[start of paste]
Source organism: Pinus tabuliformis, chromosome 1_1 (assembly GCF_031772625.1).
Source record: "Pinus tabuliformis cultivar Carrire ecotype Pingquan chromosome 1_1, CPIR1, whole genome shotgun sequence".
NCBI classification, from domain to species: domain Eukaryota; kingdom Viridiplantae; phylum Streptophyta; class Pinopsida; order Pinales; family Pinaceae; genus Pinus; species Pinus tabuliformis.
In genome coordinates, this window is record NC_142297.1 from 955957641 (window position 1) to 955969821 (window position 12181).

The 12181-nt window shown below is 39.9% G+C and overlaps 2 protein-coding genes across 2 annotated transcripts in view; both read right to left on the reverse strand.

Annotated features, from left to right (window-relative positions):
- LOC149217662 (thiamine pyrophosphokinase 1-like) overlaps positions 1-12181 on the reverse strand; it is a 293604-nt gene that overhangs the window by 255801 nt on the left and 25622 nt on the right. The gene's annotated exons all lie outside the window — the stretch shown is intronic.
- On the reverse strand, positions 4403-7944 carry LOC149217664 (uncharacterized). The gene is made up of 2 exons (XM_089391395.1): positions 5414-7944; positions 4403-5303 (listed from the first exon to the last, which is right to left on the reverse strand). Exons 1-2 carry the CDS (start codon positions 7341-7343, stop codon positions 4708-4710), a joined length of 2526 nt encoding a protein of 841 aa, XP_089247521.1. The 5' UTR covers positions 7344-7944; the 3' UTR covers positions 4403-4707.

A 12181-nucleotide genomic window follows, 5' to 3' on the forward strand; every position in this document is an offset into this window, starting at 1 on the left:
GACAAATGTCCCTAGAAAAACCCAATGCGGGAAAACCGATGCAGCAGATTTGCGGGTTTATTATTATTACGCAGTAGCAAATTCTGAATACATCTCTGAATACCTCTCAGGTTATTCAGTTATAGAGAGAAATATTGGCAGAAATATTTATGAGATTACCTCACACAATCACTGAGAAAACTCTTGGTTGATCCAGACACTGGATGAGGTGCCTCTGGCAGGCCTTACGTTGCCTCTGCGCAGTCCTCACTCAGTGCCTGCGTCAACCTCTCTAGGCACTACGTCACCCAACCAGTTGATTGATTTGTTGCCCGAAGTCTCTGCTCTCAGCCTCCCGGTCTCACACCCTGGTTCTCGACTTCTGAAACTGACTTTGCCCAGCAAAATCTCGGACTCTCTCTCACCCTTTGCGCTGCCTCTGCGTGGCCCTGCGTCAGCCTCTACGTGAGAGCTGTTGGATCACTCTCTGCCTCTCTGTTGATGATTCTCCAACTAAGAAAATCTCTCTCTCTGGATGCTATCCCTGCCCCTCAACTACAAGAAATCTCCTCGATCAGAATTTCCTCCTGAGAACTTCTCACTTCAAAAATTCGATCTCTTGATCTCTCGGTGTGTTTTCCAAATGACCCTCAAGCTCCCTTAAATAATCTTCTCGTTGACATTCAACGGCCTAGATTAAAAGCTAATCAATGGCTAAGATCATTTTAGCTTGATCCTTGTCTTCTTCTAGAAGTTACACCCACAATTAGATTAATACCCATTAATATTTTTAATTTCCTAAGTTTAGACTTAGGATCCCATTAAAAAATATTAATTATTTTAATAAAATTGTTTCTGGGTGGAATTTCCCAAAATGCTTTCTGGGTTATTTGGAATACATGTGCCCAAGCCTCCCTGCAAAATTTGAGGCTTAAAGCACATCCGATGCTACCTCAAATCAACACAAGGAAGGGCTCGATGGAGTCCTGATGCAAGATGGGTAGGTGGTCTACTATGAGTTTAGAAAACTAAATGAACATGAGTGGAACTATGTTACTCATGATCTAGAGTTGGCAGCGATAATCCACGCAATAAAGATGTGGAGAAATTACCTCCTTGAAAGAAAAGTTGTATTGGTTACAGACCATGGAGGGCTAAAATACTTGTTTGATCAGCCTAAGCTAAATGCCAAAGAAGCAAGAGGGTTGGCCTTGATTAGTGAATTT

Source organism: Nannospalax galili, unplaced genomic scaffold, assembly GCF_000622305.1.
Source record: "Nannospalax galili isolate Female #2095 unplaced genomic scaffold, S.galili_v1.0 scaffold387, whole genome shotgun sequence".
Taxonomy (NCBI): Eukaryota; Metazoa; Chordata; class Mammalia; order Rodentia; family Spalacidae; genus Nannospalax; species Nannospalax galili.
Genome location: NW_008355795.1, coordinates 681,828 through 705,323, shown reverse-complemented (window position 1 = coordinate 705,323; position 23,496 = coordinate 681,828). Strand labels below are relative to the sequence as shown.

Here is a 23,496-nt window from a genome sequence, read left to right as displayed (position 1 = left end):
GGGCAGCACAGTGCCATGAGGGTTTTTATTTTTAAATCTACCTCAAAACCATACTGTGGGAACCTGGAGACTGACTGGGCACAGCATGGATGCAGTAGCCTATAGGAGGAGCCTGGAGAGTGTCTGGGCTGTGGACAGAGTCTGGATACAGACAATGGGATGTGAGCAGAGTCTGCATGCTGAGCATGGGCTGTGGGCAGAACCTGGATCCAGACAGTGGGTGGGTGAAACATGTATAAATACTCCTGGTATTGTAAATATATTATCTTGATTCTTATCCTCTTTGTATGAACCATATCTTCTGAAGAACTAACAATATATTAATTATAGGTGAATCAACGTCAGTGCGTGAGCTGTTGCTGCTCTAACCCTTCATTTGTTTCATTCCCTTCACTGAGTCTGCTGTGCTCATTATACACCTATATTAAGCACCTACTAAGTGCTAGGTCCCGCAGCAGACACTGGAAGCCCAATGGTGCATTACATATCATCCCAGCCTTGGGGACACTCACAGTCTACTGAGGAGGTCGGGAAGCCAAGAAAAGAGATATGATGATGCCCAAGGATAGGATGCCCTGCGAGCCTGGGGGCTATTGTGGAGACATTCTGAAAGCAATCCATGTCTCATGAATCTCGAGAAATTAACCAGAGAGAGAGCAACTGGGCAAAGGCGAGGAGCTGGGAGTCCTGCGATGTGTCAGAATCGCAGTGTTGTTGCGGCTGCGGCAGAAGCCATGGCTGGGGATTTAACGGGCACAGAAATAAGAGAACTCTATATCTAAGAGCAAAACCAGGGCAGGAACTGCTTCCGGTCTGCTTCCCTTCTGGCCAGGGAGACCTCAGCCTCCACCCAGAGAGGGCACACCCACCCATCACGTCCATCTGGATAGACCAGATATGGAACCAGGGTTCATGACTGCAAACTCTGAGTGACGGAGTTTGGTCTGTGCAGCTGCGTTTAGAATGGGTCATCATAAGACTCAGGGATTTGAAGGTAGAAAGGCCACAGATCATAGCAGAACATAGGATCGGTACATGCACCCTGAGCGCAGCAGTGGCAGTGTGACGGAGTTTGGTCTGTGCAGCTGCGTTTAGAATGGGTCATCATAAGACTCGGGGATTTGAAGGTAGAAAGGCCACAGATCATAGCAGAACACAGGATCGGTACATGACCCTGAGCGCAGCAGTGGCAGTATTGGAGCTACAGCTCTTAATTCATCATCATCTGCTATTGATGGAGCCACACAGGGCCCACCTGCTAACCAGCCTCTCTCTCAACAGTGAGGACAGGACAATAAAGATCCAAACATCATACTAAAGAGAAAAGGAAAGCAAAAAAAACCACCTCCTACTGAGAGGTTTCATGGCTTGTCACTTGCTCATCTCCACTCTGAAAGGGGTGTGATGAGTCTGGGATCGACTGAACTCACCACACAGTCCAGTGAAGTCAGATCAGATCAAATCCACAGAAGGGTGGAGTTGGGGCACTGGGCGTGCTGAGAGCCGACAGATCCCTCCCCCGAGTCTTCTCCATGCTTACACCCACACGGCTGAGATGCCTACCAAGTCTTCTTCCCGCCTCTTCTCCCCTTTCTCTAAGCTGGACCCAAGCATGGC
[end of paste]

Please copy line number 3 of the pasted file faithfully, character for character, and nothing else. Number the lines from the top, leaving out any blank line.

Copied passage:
NCBI classification, from domain to species: domain Eukaryota; kingdom Viridiplantae; phylum Streptophyta; class Pinopsida; order Pinales; family Pinaceae; genus Pinus; species Pinus tabuliformis.